• Sarah Trabert
    2018-11-06 06:08

    This is a well-written and engaging book that offers a history of colonial women through individual and personal accounts. I would not recommend this book,however, to readers hoping for equal descriptions of Euro-American, Native American, and African American women. Due in part to the available documentation and I think author preference, this book does focus on white women of varying social classes with only two chapters devoted to all the rest of women living in Colonial America. Still a very interesting read in a very reader-friendly style.

  • Sarah
    2018-11-08 09:11

    Interesting, clear, and concise. I read it for school, but I didn't mind doing the readings at all. It's more about breadth and not so much on depth, but it does give a really interesting quick look at the different types of women in colonial America and the differences and similarities in their experiences.I wouldn't necessarily read it for pleasure, but if it is a subject that particularly appeals to you, then I would say go ahead and read it.

  • Clare
    2018-11-17 04:08

    Read for History 556Berkin's style of honing in on specific women and telling their stories, then zooming out to put them in a broader historical setting was not only informative, but actually INTERESTING- something not always easy to do. She also focused on women in the many diverse environments in early America: not merely the Puritan women of New England. A good read for outside the classroom as well!

  • ONTD Feminism
    2018-10-27 04:01

    LJ user munkymp3 says, "This is book on how women were treated in the colonial era, whether Puritan or Native American. It's a great documentation of a string of historical events. A bit dry in writing but it's good if you want to understand how women were respected (and how they weren't) compared to today. It gave me a great understanding of how society has progressed and how they've regressed."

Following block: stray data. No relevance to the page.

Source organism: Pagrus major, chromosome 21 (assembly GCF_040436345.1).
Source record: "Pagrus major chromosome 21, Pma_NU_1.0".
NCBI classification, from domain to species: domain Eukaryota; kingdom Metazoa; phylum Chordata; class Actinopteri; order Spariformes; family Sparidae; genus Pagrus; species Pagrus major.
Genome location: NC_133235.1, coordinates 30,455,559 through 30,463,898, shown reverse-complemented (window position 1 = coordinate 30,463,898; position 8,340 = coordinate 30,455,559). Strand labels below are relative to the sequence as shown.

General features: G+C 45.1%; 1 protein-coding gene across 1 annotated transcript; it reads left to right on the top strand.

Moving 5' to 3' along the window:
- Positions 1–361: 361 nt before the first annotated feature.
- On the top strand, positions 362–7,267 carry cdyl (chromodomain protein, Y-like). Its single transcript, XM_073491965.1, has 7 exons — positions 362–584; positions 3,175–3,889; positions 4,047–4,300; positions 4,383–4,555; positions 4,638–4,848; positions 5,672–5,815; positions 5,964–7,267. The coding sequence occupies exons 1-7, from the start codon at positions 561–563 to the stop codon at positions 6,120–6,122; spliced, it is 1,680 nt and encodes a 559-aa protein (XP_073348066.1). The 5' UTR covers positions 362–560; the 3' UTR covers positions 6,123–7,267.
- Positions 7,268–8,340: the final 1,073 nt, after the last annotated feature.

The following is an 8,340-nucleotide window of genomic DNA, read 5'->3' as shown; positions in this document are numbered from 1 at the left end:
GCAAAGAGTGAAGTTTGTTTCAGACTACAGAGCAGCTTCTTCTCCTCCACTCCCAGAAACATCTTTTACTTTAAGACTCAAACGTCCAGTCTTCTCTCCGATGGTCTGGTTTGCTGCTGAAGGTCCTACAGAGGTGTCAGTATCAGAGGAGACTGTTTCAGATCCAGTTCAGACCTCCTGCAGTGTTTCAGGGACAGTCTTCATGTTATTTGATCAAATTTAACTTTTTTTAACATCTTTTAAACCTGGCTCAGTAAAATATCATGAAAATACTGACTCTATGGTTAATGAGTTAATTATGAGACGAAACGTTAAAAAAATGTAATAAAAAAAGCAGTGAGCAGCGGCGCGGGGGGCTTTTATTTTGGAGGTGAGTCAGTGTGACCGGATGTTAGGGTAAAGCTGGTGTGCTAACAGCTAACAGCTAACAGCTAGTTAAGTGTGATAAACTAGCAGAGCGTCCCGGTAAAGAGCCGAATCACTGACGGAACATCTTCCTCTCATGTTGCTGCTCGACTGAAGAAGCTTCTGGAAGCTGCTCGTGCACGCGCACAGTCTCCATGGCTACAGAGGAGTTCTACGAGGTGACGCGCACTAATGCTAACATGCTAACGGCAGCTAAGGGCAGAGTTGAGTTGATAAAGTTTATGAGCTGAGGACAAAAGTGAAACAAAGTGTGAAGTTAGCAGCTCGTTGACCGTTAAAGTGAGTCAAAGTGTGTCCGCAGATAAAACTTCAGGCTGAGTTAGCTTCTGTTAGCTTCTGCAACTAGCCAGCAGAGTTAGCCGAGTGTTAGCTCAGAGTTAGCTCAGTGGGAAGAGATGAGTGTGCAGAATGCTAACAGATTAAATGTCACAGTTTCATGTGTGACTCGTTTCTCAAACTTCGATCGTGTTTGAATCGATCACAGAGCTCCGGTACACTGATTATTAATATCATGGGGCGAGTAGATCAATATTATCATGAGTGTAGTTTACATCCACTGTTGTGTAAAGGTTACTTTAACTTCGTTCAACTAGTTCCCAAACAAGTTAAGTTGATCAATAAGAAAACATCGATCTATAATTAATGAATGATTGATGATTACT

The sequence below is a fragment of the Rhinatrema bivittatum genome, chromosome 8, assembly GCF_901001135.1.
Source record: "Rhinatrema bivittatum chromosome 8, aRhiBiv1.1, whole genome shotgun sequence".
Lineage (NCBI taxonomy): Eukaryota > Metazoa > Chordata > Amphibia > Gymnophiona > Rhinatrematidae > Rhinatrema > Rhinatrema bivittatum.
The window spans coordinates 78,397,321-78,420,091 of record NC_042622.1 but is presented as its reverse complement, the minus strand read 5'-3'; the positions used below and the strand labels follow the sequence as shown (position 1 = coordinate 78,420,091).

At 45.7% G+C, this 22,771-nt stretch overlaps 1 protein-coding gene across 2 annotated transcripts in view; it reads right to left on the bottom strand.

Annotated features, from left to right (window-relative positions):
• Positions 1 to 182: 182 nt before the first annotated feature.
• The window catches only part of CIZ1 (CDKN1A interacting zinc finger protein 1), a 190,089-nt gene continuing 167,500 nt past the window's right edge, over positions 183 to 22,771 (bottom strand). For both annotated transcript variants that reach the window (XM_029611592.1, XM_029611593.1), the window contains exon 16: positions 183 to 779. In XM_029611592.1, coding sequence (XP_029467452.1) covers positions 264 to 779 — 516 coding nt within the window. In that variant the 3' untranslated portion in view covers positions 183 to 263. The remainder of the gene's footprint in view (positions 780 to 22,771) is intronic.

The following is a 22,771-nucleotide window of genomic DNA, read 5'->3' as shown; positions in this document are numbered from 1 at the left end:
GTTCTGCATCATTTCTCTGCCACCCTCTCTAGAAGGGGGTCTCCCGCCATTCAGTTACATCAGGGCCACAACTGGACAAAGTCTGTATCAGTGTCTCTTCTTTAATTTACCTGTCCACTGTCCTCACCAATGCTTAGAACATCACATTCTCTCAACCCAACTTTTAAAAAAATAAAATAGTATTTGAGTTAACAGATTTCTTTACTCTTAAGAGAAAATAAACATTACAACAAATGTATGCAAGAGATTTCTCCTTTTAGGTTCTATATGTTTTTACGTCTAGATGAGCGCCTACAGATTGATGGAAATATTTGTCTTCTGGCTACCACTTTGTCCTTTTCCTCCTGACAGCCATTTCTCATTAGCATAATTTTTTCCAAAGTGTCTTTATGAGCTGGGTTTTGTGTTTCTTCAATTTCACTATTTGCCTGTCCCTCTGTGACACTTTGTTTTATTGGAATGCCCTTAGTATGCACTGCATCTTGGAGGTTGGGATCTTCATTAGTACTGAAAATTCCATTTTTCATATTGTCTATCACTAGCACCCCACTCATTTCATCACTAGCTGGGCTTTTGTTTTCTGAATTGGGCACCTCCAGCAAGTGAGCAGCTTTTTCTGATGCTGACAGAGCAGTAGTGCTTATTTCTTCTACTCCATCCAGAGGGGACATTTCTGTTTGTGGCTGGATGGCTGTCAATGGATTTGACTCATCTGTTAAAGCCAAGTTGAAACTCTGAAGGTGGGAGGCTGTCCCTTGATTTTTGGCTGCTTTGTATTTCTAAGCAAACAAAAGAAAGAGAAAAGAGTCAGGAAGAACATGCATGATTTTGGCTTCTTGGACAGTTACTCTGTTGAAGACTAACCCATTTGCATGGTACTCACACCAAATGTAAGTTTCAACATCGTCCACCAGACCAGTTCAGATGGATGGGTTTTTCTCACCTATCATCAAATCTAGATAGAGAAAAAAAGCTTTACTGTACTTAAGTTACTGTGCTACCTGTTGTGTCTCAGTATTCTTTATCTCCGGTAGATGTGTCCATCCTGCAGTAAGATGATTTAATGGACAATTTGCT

• Sue
    2018-11-07 04:47

    This book is a set of individual case studies representing women of different regions. A interesting and quick read. A good overview to women in the mostly early colonial era.

  • Jaclynn
    2018-11-18 10:09

    You really have to like all things: Social-anthropological to appreciate all the information in this text

  • Lauren Csaki
    2018-10-28 05:13

    "Women in Colonial America" is not a topic on which there exists an extensive amount of primary source material. Carol Berkin has nevertheless put together an interesting and enlightening book on what life was like for women in colonial America. What's more (and what was my favorite aspect of the book), she discusses the differences in the lives of women between the different regions of America. A Massachusetts woman did not have the same life experience as a Virginian, and it's these differences that really breathes life, complexity, and interest into a world some two hundred and fifty years removed from our own. After a childhood education where the "thirteen colonies" were handled practically as a single entity, I found Berkin's book to be enlightening and refreshing.

  • Jackie
    2018-11-10 10:52

    This was an excellent book about early colonial women. I now understand the different inheritance issues depending on the colony and the will of the husband. I loved that the author picked out women from different colonial regions to tell their story. I met this author at a conference and wish I had all her books for her to autograph for me. Highly recommend this book.

  • Laura
    2018-10-19 11:11

    I've used this several times now in teaching early American women's history. It's a very good synthesis, and Berkin opens each chapter with an individual woman whose life story illuminates the focus of the chapter.

  • Courtney
    2018-11-17 10:03

    Very readable book that provides interesting information about everyday life in colonial America, much of which I had not read in any other history book. It really helped flesh out my understanding of the challenges faced by the different segments of the population during that era.

  • Michael Foerster
    2018-10-31 11:14

    sucks

  • Tessa
    2018-11-05 04:09

    Native American, black, and white women's experiences during Colonial America are often overlooked and erased from history. This book does an excellent job at including these histories.

  • Jaime
    2018-10-30 08:55

    Hate It

  • Heiderose
    2018-11-04 05:16

    Engaging read that paints a vivid picture of women's lives in Colonial times (especially given the dearth of primary sources.)